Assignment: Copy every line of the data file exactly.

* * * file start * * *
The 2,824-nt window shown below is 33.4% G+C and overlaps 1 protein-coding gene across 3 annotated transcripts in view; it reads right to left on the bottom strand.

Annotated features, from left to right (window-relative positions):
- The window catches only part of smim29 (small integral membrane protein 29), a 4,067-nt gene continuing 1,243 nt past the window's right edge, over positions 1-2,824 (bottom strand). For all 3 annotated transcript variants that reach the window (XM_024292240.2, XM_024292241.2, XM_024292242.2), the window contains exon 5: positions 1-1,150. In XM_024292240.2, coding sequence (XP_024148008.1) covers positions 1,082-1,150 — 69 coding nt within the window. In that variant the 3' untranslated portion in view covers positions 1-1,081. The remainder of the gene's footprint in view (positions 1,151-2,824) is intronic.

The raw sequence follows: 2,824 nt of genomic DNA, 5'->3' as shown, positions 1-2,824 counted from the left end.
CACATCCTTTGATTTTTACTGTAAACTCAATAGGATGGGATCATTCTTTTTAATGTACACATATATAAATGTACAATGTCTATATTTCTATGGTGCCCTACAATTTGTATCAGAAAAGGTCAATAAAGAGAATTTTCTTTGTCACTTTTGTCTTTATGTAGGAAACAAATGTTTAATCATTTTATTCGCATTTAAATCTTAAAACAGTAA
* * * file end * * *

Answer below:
The 2,824-nt window shown below is 33.4% G+C and overlaps 1 protein-coding gene across 3 annotated transcripts in view; it reads right to left on the bottom strand.

Annotated features, from left to right (window-relative positions):
- The window catches only part of smim29 (small integral membrane protein 29), a 4,067-nt gene continuing 1,243 nt past the window's right edge, over positions 1-2,824 (bottom strand). For all 3 annotated transcript variants that reach the window (XM_024292240.2, XM_024292241.2, XM_024292242.2), the window contains exon 5: positions 1-1,150. In XM_024292240.2, coding sequence (XP_024148008.1) covers positions 1,082-1,150 — 69 coding nt within the window. In that variant the 3' untranslated portion in view covers positions 1-1,081. The remainder of the gene's footprint in view (positions 1,151-2,824) is intronic.

The raw sequence follows: 2,824 nt of genomic DNA, 5'->3' as shown, positions 1-2,824 counted from the left end.
CACATCCTTTGATTTTTACTGTAAACTCAATAGGATGGGATCATTCTTTTTAATGTACACATATATAAATGTACAATGTCTATATTTCTATGGTGCCCTACAATTTGTATCAGAAAAGGTCAATAAAGAGAATTTTCTTTGTCACTTTTGTCTTTATGTAGGAAACAAATGTTTAATCATTTTATTCGCATTTAAATCTTAAAACAGTAA